Common Street Names for Depressants

anti-depressants Prozac, Zoloft and Paxil

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As with illegal drugs, prescription and over-the-counter drugs are often referred to by nicknames or depressants: Mexican Reds. When prescription drugs make their way to the street to be sold for misuse or nonmedical use, they often are given street names to disguise the topic of conversations that might be overheard.

If you hear these phrases in your kids' conversations, it may be worth probing to see if they are, in fact, talking about prescription medications. And your teenager needs to be aware that just because a drug has a cute-sounding name doesn't mean it's safe.

Kids need to know that a prescription medication that isn't prescribed for them is potentially as dangerous as street drugs.

Barbiturates and benzodiazepines, which are medications prescribed as sedatives or tranquilizers to treat anxiety and insomnia have several street names based on different features. Usually, these drugs get nicknames based on either the appearance of the pills, effects of the drug, cultural aspects of their usage and sometimes for people or fictional characters.

Prescription Drug Nicknames Based on Appearance

In the case of depressants, many street names refer to the color(s) of the pills or capsules.

  • Blue Bullets
  • Blue Birds
  • Blue Angels
  • Blue Tips
  • Blue Heavens
  • Blue Dolls
  • Blue Devil
  • Green Frog
  • Green Dragons
  • Marshmallow Reds
  • Pink Ladies
  • Red Bullets
  • Red and Blue
  • Rainbows
  • Reds
  • Strawberries

Nicknames Based on the Effects of Depressants

Another common source for the street name of a drug is the effect that it has on the user. Because barbiturates and benzodiazepines act to depress the central nervous system, many slang names for depressants refer to slowing down.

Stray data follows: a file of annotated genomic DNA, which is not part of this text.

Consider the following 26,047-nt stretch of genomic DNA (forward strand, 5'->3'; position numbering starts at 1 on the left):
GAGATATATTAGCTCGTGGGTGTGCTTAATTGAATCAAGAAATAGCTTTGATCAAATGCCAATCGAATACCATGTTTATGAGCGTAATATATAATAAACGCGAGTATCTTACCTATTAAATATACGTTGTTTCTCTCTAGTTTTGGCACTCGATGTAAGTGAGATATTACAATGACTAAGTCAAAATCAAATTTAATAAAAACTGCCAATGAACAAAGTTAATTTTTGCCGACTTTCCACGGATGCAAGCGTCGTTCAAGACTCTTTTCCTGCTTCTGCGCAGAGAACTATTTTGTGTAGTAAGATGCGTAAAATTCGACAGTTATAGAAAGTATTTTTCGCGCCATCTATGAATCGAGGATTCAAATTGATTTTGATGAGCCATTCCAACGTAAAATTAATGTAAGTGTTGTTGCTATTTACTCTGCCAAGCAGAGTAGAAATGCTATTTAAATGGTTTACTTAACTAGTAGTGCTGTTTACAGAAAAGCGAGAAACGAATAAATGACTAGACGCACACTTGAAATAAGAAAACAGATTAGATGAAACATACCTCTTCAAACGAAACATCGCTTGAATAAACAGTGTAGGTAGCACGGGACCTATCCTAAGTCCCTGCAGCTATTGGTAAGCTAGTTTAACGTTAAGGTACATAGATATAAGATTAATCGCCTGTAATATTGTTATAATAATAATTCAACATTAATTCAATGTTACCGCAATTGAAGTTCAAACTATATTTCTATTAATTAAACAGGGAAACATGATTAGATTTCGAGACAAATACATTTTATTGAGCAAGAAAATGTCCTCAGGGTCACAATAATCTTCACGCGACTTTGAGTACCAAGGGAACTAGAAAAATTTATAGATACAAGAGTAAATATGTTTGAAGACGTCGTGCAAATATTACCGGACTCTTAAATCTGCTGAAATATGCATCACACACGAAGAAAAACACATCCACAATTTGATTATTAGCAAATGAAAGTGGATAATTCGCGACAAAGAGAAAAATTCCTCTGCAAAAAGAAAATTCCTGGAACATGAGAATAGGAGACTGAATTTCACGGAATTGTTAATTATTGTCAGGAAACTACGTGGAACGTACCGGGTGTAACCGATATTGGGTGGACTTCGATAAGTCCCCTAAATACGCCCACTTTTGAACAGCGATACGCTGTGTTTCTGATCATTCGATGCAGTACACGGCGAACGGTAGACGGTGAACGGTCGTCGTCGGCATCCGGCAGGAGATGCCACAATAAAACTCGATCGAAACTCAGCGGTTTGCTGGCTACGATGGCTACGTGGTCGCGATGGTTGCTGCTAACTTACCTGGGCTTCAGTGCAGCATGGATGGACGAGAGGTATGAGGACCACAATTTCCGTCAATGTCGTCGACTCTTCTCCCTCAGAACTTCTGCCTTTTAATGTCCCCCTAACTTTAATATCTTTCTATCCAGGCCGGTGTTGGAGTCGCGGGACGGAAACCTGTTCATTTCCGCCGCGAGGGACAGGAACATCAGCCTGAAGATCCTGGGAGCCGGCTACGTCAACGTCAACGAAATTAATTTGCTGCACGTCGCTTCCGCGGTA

• Block Busters
  • Busters
  • Downer
  • Double Trouble
  • Goofers
  • Drowsy High
  • Downer
  • Idiot Pills
  • Lay Back
  • Stumbler
  • Stoppers

Drug Nicknames Based on Actual Drug Names

For depressants, one of the most common sources for nicknames comes from the real names of the medications. Many suppressant street names are shortened or alternative versions of their brand names or generic medication names.

  • Barbies
  • Barb
  • Bambs
  • Luds
  • Ludes
  • Nimbies
  • Nemmies
  • Nebbies
  • Quad
  • Phenos
  • Phennies
  • Quas
  • Softballs
  • Seggy
  • Seccy
  • Sopers
  • Tuie
  • Tranq
  • Tooties
  • Tooles

Cultural or Colloquial References for Drugs

Some drug street names come from how, when and where they are used. Cultural references and colloquial uses can become nicknames for sedatives and tranquilizers just as they can for illicit drugs.

  • Christmas Rolls
  • Chorals
  • Dolls
  • Disco Biscuits
  • Gangster Pills
  • Gorilla Pills

Geography-Based Names for Drugs

For illegal drugs, the geographic origin of the drug can be a factor in the forming of a nickname. The same is not necessarily so for pharmaceutical medications, but there's one geographical name for depressants: Mexican Reds.

Drug Names Based on People and Fictional Characters 

Almost all drugs of abuse have a group of nicknames that refer to people or fictional characters. Some of them are logical uses of the name, while others don't seem to make any sense at all. The same is true for some street names of depressants.

  • Mickey Finn
  • King Kong Pills
  • Mother's Little Helper
  • Mighty Joe Young
  • Mickeys

Purely Deceptive Names for Drugs

Like most drug slang terms, some nicknames for depressants have origins that do not seem to make any sense at all. The names are seemingly created for no other reason than to disguise the topic of conversation. Of course, that's the reason that most drug street names are created.

  • Backwards
  • Coral
  • Joy Juice
  • Jellies
  • Peth
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2 Sources
Verywell Mind uses only high-quality sources, including peer-reviewed studies, to support the facts within our articles. Read our editorial process to learn more about how we fact-check and keep our content accurate, reliable, and trustworthy.
  1. Fleary SA, Heffer RW, Mckyer EL. Understanding Nonprescription and Prescription Drug Misuse in Late Adolescence/Young Adulthood. J Addict. 2013;2013:709207. doi:10.1155/2013/709207

  2. Griffin CE, Kaye AM, Bueno FR, Kaye AD. Benzodiazepine Pharmacology and Central Nervous System-Mediated Effects. Ochsner J. 2013;13(2):214-223.

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